I am writing to register my anger and disappointment with a lecture given recently by an Islamic cleric entitled "What is sharia law?" as part of the University of Southampton Islamic Society's Islamic Awareness Week 2008. In light of the public hysteria surrounding the Archbishop of Canterbury Rowan Williams's recent comments regarding the place of sharia in UK society, I attended this event in the hope that it might provide an informative introduction to the principles and practices of sharia - not, I would suggest, an unreasonable expectation, given the title of the lecture and the week's agenda of "awareness".
Instead, I encountered an aggressive, self-righteous and intolerant speaker who, far from providing an accessible insight into sharia, proceeded to argue for the introduction of aspects of sharia into the British legal framework. Of course, aside from presenting a misleading title, there is nothing at all wrong in putting the case for this; yet when the cleric proceeded to cite "statistics" concerning the relationship between female sexual promiscuity and ethnic origin, his oration descended into little more than a racist attack on the moral integrity of different peoples. After a while, I walked out of the room in absolute disgust.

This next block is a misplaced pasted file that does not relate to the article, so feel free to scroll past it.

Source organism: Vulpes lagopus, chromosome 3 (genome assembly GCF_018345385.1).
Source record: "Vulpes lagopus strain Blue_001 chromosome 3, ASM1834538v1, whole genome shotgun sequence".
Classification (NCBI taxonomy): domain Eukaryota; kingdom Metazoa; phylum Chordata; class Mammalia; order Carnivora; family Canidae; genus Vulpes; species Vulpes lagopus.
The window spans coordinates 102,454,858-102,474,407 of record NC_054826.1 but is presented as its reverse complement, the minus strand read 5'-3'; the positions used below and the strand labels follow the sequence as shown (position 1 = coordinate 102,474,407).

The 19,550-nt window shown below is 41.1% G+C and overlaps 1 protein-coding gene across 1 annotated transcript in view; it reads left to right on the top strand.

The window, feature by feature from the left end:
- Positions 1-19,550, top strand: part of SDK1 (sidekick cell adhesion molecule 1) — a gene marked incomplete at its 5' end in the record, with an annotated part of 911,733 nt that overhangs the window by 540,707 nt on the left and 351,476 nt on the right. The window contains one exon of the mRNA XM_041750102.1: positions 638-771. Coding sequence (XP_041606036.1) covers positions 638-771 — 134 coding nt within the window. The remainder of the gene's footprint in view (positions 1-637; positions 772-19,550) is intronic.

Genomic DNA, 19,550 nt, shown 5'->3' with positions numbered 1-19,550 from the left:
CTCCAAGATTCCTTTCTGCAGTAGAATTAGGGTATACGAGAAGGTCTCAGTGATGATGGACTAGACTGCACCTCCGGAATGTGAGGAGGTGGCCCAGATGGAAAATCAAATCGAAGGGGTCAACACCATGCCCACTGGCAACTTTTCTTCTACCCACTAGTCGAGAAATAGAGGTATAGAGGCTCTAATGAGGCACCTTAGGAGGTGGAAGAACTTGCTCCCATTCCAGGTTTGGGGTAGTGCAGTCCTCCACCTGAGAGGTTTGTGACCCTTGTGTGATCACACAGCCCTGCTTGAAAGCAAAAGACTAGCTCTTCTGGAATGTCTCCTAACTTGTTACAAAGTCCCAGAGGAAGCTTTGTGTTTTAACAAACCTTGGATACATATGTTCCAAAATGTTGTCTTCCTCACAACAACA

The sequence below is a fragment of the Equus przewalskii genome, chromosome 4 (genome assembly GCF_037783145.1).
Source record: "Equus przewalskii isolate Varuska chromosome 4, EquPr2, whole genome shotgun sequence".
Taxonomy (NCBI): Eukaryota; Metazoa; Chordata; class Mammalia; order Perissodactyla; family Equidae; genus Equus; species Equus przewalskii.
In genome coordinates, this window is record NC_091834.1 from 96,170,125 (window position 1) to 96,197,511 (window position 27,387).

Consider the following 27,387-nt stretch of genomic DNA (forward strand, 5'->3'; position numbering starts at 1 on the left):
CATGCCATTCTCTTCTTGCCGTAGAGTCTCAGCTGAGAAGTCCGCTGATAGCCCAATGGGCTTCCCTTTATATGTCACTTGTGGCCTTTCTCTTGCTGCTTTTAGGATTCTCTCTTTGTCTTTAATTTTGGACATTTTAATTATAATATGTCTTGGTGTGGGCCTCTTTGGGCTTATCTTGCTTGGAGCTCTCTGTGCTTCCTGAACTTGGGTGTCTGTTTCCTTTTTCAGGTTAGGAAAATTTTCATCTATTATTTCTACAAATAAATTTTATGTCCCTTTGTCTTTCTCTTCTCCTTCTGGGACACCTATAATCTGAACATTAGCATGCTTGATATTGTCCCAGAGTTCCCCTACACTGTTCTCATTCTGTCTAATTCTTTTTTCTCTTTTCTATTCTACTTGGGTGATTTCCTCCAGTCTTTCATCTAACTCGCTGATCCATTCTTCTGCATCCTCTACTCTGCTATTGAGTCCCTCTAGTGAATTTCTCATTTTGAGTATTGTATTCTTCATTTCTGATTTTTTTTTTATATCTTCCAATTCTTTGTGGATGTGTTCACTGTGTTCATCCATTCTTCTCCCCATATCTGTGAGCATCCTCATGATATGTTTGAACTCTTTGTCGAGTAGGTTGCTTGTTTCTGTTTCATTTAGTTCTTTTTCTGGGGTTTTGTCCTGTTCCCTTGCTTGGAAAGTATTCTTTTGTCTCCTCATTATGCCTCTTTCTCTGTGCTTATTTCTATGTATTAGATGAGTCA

My anger was short-lived, but disappointment and despondency remain. Here is a cleric who had been invited on to our campus as an authority on Islam. How I wish I could state that the views he expressed are not representative of those held by the moderate majority of Muslims and that his was an "isolated voice". How I would love to say that. Unfortunately, I can't; not because I don't believe it to be so, but because - to my occasional embarrassment - I don't actually know many Muslims (and despite the protestations of some other white middle-class liberals, I doubt I am alone).
The importance of awareness-raising events such as this, therefore, is surely all the more acute in environments where the vast majority of "encounters" with Islam arrive courtesy of the popular press. I would urge the organisers of IAW '09, however, to be aware that "raising awareness" cannot be conceived of only as a one-way "road to enlightenment" for those of us unfamiliar with Islam - it can also, if insufficiently managed, offer a perverted representation. Failure to recognise this can, at best, serve to alienate potential sympathisers and, at worst, fuel the fires of Islamophobia. The event was a missed opportunity for engaging and respectful debate.
James Macmillen, Senior research assistant, University of Southampton.